Saturday, March 12, 2016

Play Day In Seattle, Including Otter and Sturgeon

We ferried into Seattle yesterday and then bused to Volunteer Park.  First some playground time, then the conservatory.  (My camera battery was mostly dead, but came to life if I left it off, but only for a picture or two.  So no conservatory pics.)  An old high school friend met us for lunch, then we bused back downtown and to the aquarium before getting the ferry back to the island.  We had sun, rain, and in-between.  A good adventure with our granddaughter.  She's keeping us busy, so this will be short and sweet.

From the aquarium where the otters were active and close.

And in the underwater room where you have to trust the power of glass between you and the water all around you, including above, we sat and watched the sturgeon.

From the World Wildlife Fund site:

One of the oldest families of bony fish in existence, they are native to subtropical, temperate and sub-Arctic rivers, lakes and coastlines of Eurasia and North America. They are distinctive for their elongated bodies, lack of scales, and occasional great size: Sturgeons ranging from 7–12 feet (2-3½ m) in length are common, and some species grow up to 18 feet (5.5 m). Most sturgeons are anadromous bottom-feeders, spawning upstream and feeding in river deltas and estuaries. While some are entirely freshwater, very few venture into the open ocean beyond near coastal areas.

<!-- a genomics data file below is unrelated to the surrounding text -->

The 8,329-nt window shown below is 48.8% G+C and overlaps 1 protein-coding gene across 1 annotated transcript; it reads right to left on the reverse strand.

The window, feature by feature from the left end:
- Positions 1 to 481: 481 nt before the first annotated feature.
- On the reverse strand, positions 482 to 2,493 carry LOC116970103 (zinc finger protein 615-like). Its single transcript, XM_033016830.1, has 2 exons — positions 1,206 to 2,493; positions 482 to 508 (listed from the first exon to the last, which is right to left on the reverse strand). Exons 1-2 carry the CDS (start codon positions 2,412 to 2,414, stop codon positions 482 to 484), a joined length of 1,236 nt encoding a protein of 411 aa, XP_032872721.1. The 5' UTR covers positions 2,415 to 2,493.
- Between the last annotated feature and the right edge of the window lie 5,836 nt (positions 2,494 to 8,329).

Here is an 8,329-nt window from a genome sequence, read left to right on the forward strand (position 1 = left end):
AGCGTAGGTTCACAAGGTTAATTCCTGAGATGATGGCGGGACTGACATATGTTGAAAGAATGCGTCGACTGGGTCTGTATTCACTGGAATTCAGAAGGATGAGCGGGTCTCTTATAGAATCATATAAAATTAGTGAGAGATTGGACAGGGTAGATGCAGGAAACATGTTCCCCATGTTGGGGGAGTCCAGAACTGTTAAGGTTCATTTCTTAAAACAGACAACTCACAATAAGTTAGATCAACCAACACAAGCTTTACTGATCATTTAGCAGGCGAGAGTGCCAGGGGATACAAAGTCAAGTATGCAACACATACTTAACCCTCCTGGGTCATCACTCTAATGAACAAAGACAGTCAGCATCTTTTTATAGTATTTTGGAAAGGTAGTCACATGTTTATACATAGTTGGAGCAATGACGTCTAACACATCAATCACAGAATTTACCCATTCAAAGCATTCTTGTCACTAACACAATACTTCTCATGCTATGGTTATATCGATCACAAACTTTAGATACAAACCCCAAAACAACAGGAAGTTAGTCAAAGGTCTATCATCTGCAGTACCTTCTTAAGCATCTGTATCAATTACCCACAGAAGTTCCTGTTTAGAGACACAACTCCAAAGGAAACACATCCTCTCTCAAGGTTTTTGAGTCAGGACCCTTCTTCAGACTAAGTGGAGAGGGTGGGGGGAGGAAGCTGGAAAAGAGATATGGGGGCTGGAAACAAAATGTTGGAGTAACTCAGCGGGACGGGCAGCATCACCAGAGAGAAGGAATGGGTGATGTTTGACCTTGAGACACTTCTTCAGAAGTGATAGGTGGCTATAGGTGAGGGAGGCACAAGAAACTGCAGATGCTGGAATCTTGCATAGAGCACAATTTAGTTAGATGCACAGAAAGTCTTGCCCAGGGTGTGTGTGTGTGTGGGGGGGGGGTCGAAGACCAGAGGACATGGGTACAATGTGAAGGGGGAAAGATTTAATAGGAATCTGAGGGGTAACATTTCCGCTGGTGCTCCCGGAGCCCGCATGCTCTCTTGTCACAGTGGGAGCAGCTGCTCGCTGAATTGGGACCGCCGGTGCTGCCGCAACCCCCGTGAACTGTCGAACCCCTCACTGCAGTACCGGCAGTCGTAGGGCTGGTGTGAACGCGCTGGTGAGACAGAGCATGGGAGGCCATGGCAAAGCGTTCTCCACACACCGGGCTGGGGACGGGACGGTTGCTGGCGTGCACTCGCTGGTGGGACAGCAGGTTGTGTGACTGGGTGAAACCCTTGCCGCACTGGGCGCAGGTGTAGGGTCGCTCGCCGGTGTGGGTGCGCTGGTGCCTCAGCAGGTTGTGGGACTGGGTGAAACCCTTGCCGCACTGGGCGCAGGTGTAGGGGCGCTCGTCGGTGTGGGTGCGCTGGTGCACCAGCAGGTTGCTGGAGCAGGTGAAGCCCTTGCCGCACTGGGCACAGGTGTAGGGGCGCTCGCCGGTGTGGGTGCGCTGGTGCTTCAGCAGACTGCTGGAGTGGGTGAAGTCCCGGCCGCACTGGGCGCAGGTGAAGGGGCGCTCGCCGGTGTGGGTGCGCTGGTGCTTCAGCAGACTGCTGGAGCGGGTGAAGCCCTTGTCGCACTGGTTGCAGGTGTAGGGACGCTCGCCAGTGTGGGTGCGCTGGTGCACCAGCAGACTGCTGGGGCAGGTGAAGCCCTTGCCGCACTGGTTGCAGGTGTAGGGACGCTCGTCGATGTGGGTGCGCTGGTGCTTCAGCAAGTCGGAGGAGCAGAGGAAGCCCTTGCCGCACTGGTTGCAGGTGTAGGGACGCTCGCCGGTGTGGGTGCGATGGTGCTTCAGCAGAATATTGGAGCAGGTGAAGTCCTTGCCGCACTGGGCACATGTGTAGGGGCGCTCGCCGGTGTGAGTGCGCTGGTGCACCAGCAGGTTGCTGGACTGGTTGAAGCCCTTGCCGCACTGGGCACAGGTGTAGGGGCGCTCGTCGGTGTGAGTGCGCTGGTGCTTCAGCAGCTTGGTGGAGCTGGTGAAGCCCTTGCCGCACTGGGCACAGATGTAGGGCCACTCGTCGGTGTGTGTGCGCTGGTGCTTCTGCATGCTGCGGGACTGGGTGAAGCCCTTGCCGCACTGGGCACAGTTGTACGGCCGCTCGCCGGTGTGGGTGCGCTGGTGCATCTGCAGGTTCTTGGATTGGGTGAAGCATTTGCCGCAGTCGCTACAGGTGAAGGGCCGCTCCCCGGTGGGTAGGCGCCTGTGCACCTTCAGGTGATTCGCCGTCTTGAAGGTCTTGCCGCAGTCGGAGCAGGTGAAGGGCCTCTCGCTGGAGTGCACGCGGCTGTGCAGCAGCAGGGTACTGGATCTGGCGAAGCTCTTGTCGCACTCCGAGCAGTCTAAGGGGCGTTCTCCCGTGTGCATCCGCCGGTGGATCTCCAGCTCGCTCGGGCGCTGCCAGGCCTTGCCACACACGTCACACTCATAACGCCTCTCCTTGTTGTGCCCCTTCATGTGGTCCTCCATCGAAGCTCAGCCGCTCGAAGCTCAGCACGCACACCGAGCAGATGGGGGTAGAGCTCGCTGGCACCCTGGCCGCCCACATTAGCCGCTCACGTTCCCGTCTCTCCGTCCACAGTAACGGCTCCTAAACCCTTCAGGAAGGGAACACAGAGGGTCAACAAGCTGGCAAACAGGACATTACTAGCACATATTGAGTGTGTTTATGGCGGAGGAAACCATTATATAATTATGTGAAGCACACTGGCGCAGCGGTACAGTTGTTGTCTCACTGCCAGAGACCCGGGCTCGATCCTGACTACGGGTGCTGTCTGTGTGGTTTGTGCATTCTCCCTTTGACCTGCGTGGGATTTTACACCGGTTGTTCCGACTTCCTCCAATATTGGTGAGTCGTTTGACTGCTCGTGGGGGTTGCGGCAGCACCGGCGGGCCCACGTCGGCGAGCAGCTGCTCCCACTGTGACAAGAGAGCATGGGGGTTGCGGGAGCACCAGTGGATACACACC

A threatened species 
Some species of sturgeon are harvested for their roe, which is made into caviar. The late sexual maturity of sturgeon (6-25 years) makes them more vulnerable to overfishing. It is estimated that the number of sturgeon in major basins has declined by 70% over the last century. During the 1990s, the total catch was dramatically increased by unprecedented illegal harvest. Poaching activity in the Volga-Caspian basin alone is estimated to be 10-12 times over the legal limits. Further problems are caused by water pollution, damming, destruction and fragmentation of natural watercourses and habitats which affects migration routes and feeding and breeding grounds.

1 comment:

  1. Wonderful photo of the sea otter. Put a spring in my step. :D
    I used it on my Facebook page this AM. Hope you don't mind.


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